WEBINAR: Listening to Young Parents: The Multigenerational Making of Mental Health
On May 20, CLASP hosted a webinar on parental mental health, focusing on young parents. The impact of parental mental health on children’s development and outcomes is well-documented, but these impacts are rarely considered while centering young parents’ experiences. We have also rarely considered the unique experiences of young parents of color, and the role of inter-generational trauma in shaping families’ relationship to mental health. “Listening to Young Parents: The Multi-generational Making of Mental Health” brings together two presentations that draw on qualitative reports from young parents to offer practice, program, and policy solutions to addressing their mental health needs. This webinar will focus on listening to and learning from the lived experience of young parents.
The webinar drew from CLASP's publication "Looking at Life Different: Equitable Mental Health Support for Young Adult Parents." This report explains how we can best help young parents by recognizing parenthood as a valued, central identity that can spur growth and development in other key areas. Our conversations with young adult parents of color surfaced two unique forms of trauma: infant mortality and amplified environmental stress in the context of raising children. We also surfaced two striking types of chronic stress: deferring dreams and goals in favor of meeting immediate needs and stress linked to policy and program barriers. Finally, young parents identified three particularly important sources of support: their child’s other parent, the broader community, and resources that help them meet basic needs. Our conversations with young parents suggested a substantial mismatch between their needs and available systems of support.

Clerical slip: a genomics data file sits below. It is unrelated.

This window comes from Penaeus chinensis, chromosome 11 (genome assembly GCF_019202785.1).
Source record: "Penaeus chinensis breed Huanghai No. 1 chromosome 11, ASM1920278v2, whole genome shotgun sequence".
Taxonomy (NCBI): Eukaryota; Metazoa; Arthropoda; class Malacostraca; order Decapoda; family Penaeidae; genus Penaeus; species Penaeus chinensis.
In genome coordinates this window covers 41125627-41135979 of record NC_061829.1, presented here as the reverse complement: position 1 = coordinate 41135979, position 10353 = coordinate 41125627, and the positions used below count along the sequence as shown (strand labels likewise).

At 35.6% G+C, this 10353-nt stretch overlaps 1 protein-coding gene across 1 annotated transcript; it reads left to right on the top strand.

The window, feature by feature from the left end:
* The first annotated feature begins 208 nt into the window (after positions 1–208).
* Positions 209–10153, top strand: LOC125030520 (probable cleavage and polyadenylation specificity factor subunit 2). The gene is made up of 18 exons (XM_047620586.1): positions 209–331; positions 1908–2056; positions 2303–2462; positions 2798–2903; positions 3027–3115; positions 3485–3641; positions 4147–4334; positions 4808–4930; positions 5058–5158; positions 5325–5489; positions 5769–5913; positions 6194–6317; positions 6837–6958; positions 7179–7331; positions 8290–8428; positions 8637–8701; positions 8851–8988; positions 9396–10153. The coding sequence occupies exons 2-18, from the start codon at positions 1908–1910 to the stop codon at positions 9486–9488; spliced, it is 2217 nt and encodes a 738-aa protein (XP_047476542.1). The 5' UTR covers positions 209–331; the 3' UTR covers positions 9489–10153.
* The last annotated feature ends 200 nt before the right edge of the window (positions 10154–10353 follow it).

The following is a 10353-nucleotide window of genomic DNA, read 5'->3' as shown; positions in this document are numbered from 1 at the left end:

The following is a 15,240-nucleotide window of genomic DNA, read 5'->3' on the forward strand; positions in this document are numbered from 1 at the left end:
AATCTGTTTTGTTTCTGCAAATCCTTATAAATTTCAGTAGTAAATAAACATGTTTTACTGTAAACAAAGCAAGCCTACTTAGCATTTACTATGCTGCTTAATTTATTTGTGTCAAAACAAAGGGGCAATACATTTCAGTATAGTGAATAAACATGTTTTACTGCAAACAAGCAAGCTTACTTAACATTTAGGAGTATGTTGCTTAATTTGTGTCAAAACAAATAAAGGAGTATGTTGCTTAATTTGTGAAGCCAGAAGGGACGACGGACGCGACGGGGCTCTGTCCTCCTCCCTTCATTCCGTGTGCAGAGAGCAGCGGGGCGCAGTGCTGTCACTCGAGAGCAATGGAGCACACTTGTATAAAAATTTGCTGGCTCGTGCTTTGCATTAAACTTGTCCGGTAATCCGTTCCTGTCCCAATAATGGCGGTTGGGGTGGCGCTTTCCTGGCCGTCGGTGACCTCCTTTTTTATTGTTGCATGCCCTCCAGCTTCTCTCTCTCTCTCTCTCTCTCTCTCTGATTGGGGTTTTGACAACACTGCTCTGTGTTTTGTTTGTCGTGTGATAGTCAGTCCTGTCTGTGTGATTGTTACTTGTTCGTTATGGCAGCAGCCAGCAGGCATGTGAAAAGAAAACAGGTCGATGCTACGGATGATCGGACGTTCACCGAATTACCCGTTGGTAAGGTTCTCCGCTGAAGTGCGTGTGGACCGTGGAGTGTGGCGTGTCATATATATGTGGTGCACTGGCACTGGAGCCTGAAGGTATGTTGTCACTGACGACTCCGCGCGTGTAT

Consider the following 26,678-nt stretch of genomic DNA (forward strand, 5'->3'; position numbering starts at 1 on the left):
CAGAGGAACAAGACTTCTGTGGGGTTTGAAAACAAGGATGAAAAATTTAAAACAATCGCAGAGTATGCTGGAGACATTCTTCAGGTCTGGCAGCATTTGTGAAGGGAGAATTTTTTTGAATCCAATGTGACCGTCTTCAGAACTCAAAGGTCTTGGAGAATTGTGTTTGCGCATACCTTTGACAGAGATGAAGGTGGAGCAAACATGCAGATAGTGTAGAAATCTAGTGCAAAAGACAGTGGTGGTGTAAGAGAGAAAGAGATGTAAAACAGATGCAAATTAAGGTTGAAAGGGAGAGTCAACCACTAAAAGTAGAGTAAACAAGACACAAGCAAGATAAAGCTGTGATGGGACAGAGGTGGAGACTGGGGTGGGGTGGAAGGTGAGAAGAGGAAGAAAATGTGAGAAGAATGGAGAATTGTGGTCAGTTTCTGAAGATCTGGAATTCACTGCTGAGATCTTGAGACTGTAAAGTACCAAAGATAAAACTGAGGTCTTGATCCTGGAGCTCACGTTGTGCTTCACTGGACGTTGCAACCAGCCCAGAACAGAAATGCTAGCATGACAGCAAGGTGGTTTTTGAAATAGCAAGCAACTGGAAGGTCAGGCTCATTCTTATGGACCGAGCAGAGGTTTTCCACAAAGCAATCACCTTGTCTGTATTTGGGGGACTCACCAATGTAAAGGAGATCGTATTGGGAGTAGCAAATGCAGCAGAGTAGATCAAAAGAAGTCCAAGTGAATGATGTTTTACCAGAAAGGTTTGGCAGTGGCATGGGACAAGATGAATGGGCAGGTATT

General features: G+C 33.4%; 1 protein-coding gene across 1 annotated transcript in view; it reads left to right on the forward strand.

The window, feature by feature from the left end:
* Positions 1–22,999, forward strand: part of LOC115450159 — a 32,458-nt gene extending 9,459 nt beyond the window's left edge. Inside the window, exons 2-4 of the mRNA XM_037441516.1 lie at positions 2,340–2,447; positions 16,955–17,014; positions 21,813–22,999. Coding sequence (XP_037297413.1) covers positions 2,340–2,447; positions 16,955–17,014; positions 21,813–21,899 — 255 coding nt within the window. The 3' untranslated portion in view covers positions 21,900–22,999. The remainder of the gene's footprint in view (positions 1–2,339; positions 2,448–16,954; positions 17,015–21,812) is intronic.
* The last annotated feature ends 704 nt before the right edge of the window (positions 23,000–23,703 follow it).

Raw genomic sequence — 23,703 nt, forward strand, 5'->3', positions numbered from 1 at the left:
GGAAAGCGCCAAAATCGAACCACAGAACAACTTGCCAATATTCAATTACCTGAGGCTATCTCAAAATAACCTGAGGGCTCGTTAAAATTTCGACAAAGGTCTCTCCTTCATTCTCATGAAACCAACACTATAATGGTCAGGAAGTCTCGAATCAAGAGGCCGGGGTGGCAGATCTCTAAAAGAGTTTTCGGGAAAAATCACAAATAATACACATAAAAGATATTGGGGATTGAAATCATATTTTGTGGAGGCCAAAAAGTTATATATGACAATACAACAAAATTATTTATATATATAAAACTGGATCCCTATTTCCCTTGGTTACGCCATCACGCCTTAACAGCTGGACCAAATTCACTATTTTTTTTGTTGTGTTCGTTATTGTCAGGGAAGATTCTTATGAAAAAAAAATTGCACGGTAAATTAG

- Dr. Nia West-Bey: Nia West-Bey is a senior policy analyst with CLASP’s youth policy team. Her work is focused on youth and young adult mental health, strategies to support young, low-income parents of color as well as girls and young women of color. Dr. West-Bey earned an M.A. and a Ph.D. in community psychology from New York University and completed her undergraduate degree at Swarthmore College.
- Clelie Choute is a Detroit native, graduated from the University of Michigan. After her lived experience with postpartum depression she founded an advocacy organization called “Raw Uncut Woman” that has built wavelengths in social media for young women, inspiring them with average everyday mothers/wives/women.